Back to the committee, where they are denying service to kids with PDD-NOS, reminding me that the attitudes of school are something I must reckon with. I have no idea why these kids are being denied service, specifically, but the shock remains. If they are visible enough to have a diagnosis, then it is time for early intervention for functional and social skills at the very least; yet these children's parents will be told the school system is not going to help them. Will they know where to turn next? I'm digressing again. The point is, Joey is more disabled than I ever think he is. Joey is just Joey to me, he is who he is, and he grows and learns, the miracle of a child growing up and becoming an adult, one step at a time. As mild as we might think his autism- and he is constantly described in official paperwork with things like "mild autism" (though when he was four and five, we did see it become "moderate autism"), "high functioning", and other such odd nomenclatures- it affects him in significant ways, in ways that cannot be pushed aside or ignored.
Then came the magic show last night. He sat with another friend from his class, another child described as "mild." The child certainly speaks better than Joey, but has other quirks of manner and coping that are unmistakable to a parent of a spectrum child. That child's mother was concerned about staying for the whole show, and I agreed. Her child made it through, sitting in her lap on the floor. Mine needed two breaks, and was unhappy with the noise and need to focus even with those breaks. The reminder that Joey often needs one-to-one attention and care in group settings- settings where most of the parents just told their kid to go sit on the floor and enjoy the show with their friends, while the parents retreated to the back of the gym to talk amongst themselves- was a stark one; especially since I was a lone parent with two kids. One melted down if we stayed, the other melted down if we left. At least it was balanced, right?
When we put Joey into preschool, we had hopes that he would be "mainstreamed" by kindergarden. That didn't happen. Then there was talk of him being "mainstreamed" by third grade. The problem there was that our idea of "mainstreamed" and the school's definition of "mainstreamed" are two very different things. Except that for services, they want to go with our definition, while for practice, they go with their own. They're going to want to stick him into regular-ed classes, but they aren't going to want to give him an aide or a specialized resource room once he gets there.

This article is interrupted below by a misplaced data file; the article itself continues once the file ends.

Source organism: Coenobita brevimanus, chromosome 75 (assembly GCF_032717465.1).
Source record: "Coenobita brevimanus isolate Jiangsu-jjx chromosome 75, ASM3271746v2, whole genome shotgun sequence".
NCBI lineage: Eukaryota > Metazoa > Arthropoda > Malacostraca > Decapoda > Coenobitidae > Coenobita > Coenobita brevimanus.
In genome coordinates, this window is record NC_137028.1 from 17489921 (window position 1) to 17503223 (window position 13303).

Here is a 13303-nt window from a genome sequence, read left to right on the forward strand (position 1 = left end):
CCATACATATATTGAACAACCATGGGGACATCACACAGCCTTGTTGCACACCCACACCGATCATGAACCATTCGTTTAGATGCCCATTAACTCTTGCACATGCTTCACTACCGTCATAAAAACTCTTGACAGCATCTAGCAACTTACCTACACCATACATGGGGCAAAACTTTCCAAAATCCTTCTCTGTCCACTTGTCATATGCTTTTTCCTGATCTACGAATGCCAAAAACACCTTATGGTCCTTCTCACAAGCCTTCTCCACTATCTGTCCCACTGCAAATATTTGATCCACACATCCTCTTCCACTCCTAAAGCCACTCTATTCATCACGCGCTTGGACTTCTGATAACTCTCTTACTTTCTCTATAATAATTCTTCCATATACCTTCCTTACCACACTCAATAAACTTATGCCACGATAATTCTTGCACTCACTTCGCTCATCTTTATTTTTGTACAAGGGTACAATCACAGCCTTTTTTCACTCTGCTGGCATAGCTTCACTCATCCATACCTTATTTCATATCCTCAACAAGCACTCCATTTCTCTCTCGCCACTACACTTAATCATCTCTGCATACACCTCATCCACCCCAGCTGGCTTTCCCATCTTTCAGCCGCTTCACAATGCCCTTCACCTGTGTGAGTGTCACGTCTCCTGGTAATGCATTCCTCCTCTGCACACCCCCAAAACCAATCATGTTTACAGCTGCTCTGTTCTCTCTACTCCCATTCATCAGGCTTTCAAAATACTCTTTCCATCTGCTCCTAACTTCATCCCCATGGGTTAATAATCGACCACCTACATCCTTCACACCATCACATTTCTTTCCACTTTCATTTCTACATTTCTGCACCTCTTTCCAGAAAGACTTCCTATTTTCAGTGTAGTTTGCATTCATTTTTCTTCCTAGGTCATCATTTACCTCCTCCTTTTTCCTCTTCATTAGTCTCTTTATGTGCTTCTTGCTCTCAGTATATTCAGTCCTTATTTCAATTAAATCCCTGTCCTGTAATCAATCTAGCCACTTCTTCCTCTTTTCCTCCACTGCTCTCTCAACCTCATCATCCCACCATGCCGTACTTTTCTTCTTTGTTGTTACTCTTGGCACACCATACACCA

Inclusion is a funny thing. That was supposed to be the big topic of the Sped meeting, but there was a hollowness, or perhaps a shallowness, to the whole discussion. School personnel spent a lot of time patting themselves on the back about how wonderful it was that kids could be included, and that inclusion was done on an individual basis. And all I kept thinking was, No kidding! Of course you are going to put for LRE, that's the law. But I want to know what you intend to achieve by pushing these kids out into regular ed. What are they supposed to gain? And do they gain it? Pushing Joey into the mainstream will look great for the paperwork, but what is he gaining? It isn't like peer models mean that much to him in teaching social skills or self-regulation. Is the goal to teach the other children tolerance? We could argue some success on that front, and certainly that is to Joey's benefit as well as the regular ed kids. Academic progress? That would need to be more specific. Some things Joey gains, some things he does not.